The use of magnification significantly improved the outcome of surgery (p = 0.0045). The clinical significance of this result was assessed using the Number Needed.to Treat (NNT). The NNT tells us the number of patients we need to treat with the particular procedure, in order to prevent one complication (or achieve one benefit) as compared to an alternative approach. The NNT of 4.3 means that we only need to do approximately 5 operations with magnification to achieve one more postoperative vision - 6/12, compared to unaided eye surgery. (If we assume the five patients we lost in our follow-up all did badly - vision <6/12, the calculated NNT would still be 4.7) [Table - 1]. Considering the number of ICCE performed in the country each year and the relatively low cost of a portable operating microscope or binocular loupe, magnification could improve surgical results cost-effectively.

The distribution of unplanned ECCE in each group also supports the thesis that magnification allows better surgical performance. Among those operations without the use of magnification, the frequency' of unplanned ECCE was 31.6%; with the use of magnification, the relative risk of this complication could be reduced by 46.5%. NNT was 6.8 [Table - 4]. This means that for every 7 operations we do with magnification, one umplanned ECCE would be prevented.

Our findings also show that for ICCE, loupe magnification is just as effective as microscopic magnification. In fact, loupe magnification also provides a clinically important improvement in comparison to unaided eye surgery (Relative Risk Reduction of 46.4% and NNT of 5.6). Considering that a binocular loupe is only one-third the price of an operating microscope, it could be a good alternative in this kind of operation. It must be emphasized, however, that using a loupe is very different from using a microscope, and that most modern surgeons' preference would probably be the latter. This is to be encouraged as the country is moving towards ECCE and posterior chamber intraocular lens surgery. Using the microscope for ICCEwould seem to be appropriate in this background.

The improvement of performance with microscopic magnification in the consultant group can be partially explained by their experience. Because they have years of experience in operating under microscopes, they are able to maximize the performance of surgery. However, the same argument does not apply to loupe magnification. In fact, consultants only attend operations at the permanent rural hospital once every 2 to 3 months and may not necessarily use loupe magnification every time they operate. Therefore, even though they are trained and familiar with loupe operation, they may not reinforce this skill often enough. Though the power of the study to show a significant difference is small, nevertheless, our results may have important implications in the allocation of surgeons with various skill levels to different magnifying systems.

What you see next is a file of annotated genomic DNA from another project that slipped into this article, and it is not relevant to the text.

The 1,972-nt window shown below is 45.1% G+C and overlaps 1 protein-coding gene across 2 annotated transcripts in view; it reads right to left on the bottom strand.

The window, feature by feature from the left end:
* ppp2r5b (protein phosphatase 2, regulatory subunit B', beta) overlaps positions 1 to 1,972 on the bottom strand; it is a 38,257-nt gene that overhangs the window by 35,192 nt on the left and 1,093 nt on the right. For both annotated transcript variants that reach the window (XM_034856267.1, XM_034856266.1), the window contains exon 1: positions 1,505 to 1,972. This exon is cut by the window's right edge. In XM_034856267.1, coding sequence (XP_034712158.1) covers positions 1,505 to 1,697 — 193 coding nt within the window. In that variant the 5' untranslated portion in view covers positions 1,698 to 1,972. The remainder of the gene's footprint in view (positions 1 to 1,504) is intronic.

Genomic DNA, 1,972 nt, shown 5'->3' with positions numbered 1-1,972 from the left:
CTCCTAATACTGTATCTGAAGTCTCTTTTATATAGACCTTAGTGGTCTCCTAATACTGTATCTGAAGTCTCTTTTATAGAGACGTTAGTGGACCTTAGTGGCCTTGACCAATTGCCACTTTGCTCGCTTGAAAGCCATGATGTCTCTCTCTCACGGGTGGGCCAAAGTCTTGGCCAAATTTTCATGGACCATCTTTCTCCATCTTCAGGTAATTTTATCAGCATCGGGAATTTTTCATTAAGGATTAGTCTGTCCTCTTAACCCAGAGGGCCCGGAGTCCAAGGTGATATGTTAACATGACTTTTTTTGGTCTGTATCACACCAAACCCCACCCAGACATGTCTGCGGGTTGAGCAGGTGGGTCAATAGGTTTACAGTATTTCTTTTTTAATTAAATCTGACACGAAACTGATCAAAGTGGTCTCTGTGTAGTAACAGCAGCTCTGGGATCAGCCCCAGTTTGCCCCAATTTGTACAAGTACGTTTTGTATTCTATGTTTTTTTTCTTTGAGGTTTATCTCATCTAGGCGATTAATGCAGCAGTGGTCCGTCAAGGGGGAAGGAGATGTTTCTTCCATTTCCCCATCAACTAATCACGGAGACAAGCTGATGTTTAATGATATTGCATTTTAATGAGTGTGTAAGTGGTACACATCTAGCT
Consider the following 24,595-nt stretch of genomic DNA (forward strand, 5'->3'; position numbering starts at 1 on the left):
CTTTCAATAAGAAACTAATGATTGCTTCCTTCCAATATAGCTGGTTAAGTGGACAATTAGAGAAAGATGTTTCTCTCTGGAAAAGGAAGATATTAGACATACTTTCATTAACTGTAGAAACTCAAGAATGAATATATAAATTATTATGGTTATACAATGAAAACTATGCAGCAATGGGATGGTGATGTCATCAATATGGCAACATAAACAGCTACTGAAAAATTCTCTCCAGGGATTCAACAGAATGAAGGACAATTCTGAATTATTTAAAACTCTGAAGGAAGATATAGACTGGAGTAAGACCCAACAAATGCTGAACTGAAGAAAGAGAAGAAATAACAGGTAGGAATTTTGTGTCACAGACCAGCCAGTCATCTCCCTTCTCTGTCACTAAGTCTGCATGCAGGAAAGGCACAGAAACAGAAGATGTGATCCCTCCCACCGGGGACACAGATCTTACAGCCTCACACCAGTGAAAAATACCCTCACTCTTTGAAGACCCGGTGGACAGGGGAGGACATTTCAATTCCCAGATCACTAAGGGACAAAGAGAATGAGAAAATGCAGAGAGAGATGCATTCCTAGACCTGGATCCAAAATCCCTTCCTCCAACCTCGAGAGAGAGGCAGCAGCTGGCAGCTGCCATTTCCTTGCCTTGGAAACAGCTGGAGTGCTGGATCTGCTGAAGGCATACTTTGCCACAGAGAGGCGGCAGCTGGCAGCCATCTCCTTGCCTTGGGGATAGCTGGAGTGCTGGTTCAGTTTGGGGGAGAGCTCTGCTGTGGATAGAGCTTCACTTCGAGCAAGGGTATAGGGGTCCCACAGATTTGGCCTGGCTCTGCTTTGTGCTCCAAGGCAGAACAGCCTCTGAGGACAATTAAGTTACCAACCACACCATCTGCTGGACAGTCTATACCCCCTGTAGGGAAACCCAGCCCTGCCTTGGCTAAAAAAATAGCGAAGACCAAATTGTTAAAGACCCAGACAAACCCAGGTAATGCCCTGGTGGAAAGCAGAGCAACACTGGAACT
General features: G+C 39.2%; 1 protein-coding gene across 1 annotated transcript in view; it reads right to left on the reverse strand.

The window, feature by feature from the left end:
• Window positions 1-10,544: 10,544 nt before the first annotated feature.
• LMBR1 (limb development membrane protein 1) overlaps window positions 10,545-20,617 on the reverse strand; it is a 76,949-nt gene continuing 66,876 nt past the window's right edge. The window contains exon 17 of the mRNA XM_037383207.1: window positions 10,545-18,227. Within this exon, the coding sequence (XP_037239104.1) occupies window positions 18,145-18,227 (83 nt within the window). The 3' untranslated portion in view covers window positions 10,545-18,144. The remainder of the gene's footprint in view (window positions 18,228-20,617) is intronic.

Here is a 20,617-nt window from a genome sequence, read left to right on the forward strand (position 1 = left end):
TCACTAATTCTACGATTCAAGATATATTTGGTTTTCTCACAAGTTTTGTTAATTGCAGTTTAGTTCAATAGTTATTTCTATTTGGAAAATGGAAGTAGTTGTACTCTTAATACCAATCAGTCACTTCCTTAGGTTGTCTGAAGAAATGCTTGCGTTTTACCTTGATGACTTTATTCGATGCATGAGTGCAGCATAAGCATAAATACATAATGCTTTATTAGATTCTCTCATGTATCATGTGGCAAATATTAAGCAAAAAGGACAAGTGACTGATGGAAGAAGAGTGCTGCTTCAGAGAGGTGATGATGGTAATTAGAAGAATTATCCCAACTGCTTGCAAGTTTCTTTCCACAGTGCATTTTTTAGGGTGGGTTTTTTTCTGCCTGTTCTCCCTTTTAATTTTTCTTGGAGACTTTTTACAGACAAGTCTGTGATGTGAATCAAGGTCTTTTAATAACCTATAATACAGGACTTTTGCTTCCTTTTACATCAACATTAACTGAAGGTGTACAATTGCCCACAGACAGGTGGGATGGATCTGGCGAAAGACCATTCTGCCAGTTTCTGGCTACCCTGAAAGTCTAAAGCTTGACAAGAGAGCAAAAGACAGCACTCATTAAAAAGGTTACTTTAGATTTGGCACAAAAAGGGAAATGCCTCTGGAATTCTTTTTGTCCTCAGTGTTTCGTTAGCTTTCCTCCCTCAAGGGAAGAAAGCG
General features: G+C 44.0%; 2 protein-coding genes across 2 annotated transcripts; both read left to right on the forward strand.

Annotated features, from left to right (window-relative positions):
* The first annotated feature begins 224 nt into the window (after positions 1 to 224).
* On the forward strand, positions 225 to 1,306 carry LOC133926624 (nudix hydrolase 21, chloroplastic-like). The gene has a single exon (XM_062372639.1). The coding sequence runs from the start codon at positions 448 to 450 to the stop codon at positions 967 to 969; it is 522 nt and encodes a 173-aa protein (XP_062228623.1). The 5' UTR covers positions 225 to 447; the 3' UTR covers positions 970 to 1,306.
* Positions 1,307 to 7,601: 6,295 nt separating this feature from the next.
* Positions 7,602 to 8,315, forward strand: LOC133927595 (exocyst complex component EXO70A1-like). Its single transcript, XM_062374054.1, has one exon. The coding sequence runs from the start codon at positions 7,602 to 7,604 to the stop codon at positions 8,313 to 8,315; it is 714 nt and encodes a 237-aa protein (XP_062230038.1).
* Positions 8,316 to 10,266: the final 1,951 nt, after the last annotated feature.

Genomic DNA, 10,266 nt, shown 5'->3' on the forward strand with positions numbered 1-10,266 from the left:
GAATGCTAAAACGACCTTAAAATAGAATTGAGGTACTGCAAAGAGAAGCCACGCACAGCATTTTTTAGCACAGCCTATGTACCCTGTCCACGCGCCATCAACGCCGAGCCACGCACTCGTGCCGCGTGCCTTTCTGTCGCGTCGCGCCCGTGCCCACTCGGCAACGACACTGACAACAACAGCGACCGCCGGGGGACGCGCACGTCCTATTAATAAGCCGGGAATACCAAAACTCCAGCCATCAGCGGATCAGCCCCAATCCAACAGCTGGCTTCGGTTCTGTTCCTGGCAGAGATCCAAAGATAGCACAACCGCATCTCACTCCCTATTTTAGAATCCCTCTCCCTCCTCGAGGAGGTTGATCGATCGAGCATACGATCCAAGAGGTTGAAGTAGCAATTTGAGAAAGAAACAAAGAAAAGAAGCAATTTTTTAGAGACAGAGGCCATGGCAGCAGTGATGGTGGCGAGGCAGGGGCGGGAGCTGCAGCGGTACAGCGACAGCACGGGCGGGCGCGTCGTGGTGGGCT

One recognized problem in the study is the uneven distribution of patients among the surgeons. While one may argue that some surgeons might have predominant effects on the result and confounded the results of this study, we believed that this is a true reflection of the real life situation in the country. Since time and resources are limited, those who are available and those who can operate effectively will have more surgeries. For the results of this study to be applicable in real life, we could not create an artificial situation where each surgeon only operated a fixed number of patients.

Although we were much impressed by the improvement of visual outcome with the use of magnification, we have not taken into account the time required for microscopic surgery as a measure of cost-effectiveness. While we did not feel that the time taken was different between magnification and no magnification operation, we cannot substantiate this impression with hard data. With a backlog of 12 millions cataracts[1], many would argue that it is more important to perform more surgeries under the given time constraints and sacrifice the visual outcome to a certain extent. Others, however, may prefer to perform quality surgery only. While our study shows that magnification is effective in terms of visual outcome, further studies are required to examine the question of quantity versus quality specifically. A larger study, perhaps a multi-center trial, would also be needed to eliminate any difficulties in analysis due to small sample size.

In summary, the use of magnification in ICCE in a rural setting can improve visual outcome compared to unaided eye surgery. A binocular loupe is a good alternative to the operating microscope and provides similar surgical result in terms of visual outcome.

 
  References Top

1.
Minassian DC, Mehra V. Incidence of cataract blindness in India. Br J Ophthalmol 74:341-343, 1990.  Back to cited text no. 1
    
2.
Gupta AK, Ellwein LB: The pattern of cataract surgery in India. Ind J Ophthalmol 43:3-8, 1995.  Back to cited text no. 2
    
3.
Laupacis A, Sackett DL, Roberts RS: An assessment of clinically useful measures of the consequences of treatment. N Engl J Med 318:1728-32, 1988.  Back to cited text no. 3
    



 
 
    Tables

  [Table - 1], [Table - 2], [Table - 3], [Table - 4]